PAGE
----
In embodiments, a partition center patch of the partitions is determined as a nearest neighbor to the reference image patch of a patch group. The partition center patch can be determined based on a single-nearest neighbor (1-NN) distance determination, and the determined partition center patch can be allocated as the nearest neighbor to all of the similar image patches in the patch group that is represented by the reference image patch. Alternatively, a group of nearby partition center patches can be determined as the nearest neighbors to the reference image patch based on a k-nearest neighbor (k-NN) distance determination, and the nearest neighbor to each of the similar image patches in the patch group is determined from the group of nearby partition center patches.

BRIEF DESCRIPTION OF THE DRAWINGS

Embodiments of fast dense patch search and quantization are described with reference to the following Figures. The same numbers may be used throughout to reference like features and components that are shown in the Figures:

FIG. 1 illustrates an example of a device that implements a patch search application in accordance with one or more embodiments of fast dense patch search and quantization.

FIG. 2 illustrates an example of developing partitions and partition center patches from an example images database in accordance with one or more embodiments of fast dense patch search and quantization.

FIG. 3 illustrates example implementations of fast dense patch searches in accordance with one or more embodiments.

FIG. 4 illustrates example method(s) of fast dense patch search and quantization in accordance with one or more embodiments.

FIG. 5 illustrates an example of denoising image patches of a noisy image and utilizing fast dense patch search techniques in accordance with one or more embodiments.

FIG. 6 illustrates an example system in which embodiments of fast dense patch search and quantization can be implemented.

FIG. 7 illustrates an example system with an example device that can implement embodiments of fast dense patch search and quantization.

DETAILED DESCRIPTION

Embodiments of fast dense patch search and quantization are described as a technique to approximate nearest neighbor patches from example images for image patches of a test image. As noted, it can be time-consuming and processor intensive to search for a corresponding nearest neighbor database patch for every image patch in an image, and to accelerate the process, a patch search application implements the fast dense patch search technique that leverages the spatial prior.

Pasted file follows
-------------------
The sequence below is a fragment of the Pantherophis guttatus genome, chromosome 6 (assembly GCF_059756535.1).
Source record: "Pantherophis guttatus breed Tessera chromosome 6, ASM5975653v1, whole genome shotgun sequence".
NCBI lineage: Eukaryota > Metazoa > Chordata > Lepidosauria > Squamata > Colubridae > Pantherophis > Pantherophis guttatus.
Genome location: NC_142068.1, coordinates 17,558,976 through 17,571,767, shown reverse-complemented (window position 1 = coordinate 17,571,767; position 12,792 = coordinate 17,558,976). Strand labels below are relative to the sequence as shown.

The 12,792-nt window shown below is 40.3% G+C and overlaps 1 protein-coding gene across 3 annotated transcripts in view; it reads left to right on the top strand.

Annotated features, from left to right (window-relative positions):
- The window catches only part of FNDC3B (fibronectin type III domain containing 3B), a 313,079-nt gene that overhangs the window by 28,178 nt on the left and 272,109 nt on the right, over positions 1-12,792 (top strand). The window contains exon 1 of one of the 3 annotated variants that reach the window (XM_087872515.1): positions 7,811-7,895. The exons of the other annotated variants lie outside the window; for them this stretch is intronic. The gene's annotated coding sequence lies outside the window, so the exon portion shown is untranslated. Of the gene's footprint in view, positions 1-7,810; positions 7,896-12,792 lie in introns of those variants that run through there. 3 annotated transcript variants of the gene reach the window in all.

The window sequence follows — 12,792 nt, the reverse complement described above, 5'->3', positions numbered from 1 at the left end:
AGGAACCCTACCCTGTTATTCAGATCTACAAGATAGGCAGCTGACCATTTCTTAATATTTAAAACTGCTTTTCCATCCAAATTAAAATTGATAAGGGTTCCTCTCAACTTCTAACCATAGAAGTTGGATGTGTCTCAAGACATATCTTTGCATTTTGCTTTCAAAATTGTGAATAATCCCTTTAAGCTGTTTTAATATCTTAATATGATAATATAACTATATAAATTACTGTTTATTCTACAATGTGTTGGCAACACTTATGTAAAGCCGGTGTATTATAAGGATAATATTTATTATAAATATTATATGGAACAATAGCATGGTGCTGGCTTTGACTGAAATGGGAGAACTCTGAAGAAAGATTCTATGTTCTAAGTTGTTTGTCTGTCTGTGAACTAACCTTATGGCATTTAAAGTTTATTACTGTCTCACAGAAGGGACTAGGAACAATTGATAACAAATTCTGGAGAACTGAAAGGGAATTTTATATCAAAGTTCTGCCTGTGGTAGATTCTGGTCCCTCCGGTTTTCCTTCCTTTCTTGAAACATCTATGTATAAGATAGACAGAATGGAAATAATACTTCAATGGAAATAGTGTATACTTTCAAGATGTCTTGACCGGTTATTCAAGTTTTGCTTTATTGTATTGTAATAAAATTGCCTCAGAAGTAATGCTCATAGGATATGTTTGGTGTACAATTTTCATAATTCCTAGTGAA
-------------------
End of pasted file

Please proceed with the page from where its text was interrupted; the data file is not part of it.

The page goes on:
Initially, example image patches taken from external, example images can be grouped into partitions of similar example image patches, and a partition center patch is determined for each of the partitions. In implementations, each of the example image patches from the example images can represent one of the partitions and is the partition center patch for its respective partition. Alternatively, the partitions are clusters of similar example image patches and the partition center patch of a respective partition is an average and representative of the similar example image patches in the partition.

For an image, such as a test image or noisy image, the patch search application forms patch groups of similar image patches of the image, and determines a reference image patch for each group, where the reference image patch represents the similar image patches in a group. In embodiments, the patch search application determines a partition center patch (from the example image patches) that is a nearest neighbor to the reference image patch (for a patch group of similar image patches). The partition center patch can be determined based on a single-nearest neighbor (1-NN) distance determination, and the determined partition center patch can then be allocated as the nearest neighbor to the other similar image patches of the patch group that is represented by the reference image patch. Alternatively, a group of nearby partition center patches can be determined as the nearest neighbors to the reference image patch based on a k-nearest neighbor (k-NN) distance determination, and the nearest neighbor to each of the similar image patches in the patch group is determined from the group of nearby partition center patches.